Top Two Networking Questions to Ask

handshakeDo have a strategy when you go to a networking event? is it a game to collect business cards or is it a struggle for you to talk with others and so perhaps you help the event coordinator or do you focus on just one or two people and try to make a connection?

There are so many different ways of approaching events like Chamber luncheons, Speed Networking, and business lunches. For example, if your main goal is to grow your email listing and you really do just want to see how many business cards you can collect – there is merit in that. However, if you are looking for referrals, you may need to spend more time talking to learn more about one individual to ascertain if they are a good fit for your services.

In an article called Why Networking Events are the Worst Way to Network, author Beth Collins shares her thoughts on the most effective way to network and what some of the pitfalls are of actual networking events.

At the end of the article, she shares a slide presentation which includes Q/A from other women in business seeking advice on how to networking. One particular question/answer really jumped out at me as being universally valuable:

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“Share your goal and then ask two questions: What other ideas do you have for me? And who else do you know that I should talk to?”

Those are great questions. Of course, the only way you can get to a point in the conversation to ask those questions is by first spending time getting to know the other person. It is all about building relationships. As Beth suggestions, perhaps a networking event isn’t the best place for that kind of conversation.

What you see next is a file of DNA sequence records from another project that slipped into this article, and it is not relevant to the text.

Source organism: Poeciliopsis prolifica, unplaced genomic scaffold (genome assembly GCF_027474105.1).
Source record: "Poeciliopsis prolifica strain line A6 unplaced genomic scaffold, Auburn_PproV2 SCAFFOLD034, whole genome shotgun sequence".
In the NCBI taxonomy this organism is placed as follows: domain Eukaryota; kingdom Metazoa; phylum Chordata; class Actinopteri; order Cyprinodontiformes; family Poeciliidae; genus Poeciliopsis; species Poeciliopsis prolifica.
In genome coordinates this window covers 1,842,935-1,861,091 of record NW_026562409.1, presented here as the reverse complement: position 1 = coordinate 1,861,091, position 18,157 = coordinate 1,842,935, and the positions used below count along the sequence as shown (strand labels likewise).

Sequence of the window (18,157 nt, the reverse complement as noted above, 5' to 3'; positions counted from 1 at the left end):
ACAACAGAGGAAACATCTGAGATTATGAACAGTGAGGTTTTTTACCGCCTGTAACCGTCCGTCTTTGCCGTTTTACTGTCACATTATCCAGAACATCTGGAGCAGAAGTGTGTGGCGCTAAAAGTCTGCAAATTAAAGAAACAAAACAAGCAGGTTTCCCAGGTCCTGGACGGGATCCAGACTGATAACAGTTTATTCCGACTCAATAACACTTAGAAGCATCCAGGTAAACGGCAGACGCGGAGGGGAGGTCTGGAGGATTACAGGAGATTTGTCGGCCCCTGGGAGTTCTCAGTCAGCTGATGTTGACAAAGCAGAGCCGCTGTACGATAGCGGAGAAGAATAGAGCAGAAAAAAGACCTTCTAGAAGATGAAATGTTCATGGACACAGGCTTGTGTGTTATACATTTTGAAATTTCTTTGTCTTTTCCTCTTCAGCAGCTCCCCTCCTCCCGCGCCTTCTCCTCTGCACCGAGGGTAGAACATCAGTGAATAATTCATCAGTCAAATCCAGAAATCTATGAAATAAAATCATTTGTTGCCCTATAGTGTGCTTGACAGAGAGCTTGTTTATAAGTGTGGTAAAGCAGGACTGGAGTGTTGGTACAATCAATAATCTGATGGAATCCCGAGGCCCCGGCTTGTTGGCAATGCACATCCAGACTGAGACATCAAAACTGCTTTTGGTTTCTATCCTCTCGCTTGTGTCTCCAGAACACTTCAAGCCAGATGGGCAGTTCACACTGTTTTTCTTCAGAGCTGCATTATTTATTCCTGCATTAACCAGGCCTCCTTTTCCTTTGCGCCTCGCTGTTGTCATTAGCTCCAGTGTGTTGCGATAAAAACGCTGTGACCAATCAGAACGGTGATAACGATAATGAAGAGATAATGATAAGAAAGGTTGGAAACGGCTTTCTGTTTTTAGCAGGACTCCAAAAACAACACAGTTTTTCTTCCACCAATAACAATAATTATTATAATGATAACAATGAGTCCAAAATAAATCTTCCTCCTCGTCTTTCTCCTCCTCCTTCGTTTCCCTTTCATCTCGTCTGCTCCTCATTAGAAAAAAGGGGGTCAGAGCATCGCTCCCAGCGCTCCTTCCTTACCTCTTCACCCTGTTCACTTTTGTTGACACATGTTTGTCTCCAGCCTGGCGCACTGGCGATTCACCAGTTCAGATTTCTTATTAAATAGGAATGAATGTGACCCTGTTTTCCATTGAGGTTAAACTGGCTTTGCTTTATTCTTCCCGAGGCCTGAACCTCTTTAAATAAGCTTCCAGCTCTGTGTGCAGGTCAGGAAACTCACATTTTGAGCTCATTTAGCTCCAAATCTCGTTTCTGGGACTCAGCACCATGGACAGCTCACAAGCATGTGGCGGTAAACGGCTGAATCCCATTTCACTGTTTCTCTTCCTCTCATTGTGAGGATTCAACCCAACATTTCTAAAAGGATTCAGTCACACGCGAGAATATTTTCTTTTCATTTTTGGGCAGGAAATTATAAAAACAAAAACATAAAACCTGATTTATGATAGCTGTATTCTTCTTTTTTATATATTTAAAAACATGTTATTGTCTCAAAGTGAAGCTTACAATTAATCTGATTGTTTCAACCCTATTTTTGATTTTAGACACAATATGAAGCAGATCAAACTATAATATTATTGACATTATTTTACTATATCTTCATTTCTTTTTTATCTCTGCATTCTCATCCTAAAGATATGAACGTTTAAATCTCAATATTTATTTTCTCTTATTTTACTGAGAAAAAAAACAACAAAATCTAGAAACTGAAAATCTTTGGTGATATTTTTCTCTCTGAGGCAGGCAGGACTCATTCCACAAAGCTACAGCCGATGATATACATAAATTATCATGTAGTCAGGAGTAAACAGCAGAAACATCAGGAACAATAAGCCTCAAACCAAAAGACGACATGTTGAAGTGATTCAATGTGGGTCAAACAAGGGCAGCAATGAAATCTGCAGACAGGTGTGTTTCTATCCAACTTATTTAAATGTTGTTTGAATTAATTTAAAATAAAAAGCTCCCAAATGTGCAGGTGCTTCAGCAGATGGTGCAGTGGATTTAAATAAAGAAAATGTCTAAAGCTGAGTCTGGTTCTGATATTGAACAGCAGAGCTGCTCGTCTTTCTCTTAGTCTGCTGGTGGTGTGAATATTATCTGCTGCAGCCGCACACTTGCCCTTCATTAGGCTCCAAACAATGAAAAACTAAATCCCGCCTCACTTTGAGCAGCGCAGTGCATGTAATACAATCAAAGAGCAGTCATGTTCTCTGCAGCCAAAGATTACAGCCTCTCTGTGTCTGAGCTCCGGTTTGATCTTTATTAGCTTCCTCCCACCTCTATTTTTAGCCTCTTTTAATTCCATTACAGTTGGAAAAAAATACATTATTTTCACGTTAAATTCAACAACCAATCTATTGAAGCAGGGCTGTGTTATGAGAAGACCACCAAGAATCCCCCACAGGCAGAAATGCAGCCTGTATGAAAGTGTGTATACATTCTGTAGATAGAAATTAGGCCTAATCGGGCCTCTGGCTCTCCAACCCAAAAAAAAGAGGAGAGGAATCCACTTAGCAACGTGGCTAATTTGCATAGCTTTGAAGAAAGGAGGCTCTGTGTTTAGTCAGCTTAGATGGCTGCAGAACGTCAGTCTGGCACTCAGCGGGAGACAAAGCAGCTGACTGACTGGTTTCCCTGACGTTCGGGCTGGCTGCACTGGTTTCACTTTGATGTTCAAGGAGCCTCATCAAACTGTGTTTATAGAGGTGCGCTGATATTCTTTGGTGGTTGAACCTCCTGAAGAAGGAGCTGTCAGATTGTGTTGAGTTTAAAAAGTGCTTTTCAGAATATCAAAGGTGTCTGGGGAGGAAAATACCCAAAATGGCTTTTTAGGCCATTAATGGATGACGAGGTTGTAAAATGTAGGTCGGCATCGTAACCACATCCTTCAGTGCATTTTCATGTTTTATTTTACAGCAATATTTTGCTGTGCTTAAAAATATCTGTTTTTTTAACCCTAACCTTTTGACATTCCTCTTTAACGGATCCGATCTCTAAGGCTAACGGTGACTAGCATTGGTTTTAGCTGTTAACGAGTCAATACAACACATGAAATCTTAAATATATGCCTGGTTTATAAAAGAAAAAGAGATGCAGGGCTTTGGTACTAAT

Whether you are just starting out or looking to change careers or seeking a next level position, those two questions asked of the right people can really make a difference in your career development.

Your centers of influence are people who understand you, respect what you offer and are connected to others who might benefit from your experience, services or knowledge. They are the best people to connect with to help in your networking process.

Beth ends her article by reminding us that networking goes both ways:

Remember that strong networks are a two-way street. Yes, you can ask for favors, but be willing to give generously, too—that means listening to people, sharing contacts and information with them, and helping them whenever you can. 

Just as you hope the people you meet with are listening carefully to your goals and your description of an ideal lead, you should be doing the same. Start thinking who you might offer as a referral, a resource or a potential center of influence.

Networking is an important part of your business growth. Make sure you have a strategy before you enter the next event so that you are making the most of your time and theirs.

JJ DiGeronio's HeadshotJJ DiGeronimo, keynote speaker for women, based in Cleveland, presents keynote addresses on women in leadership, diversity in business and advancement for women.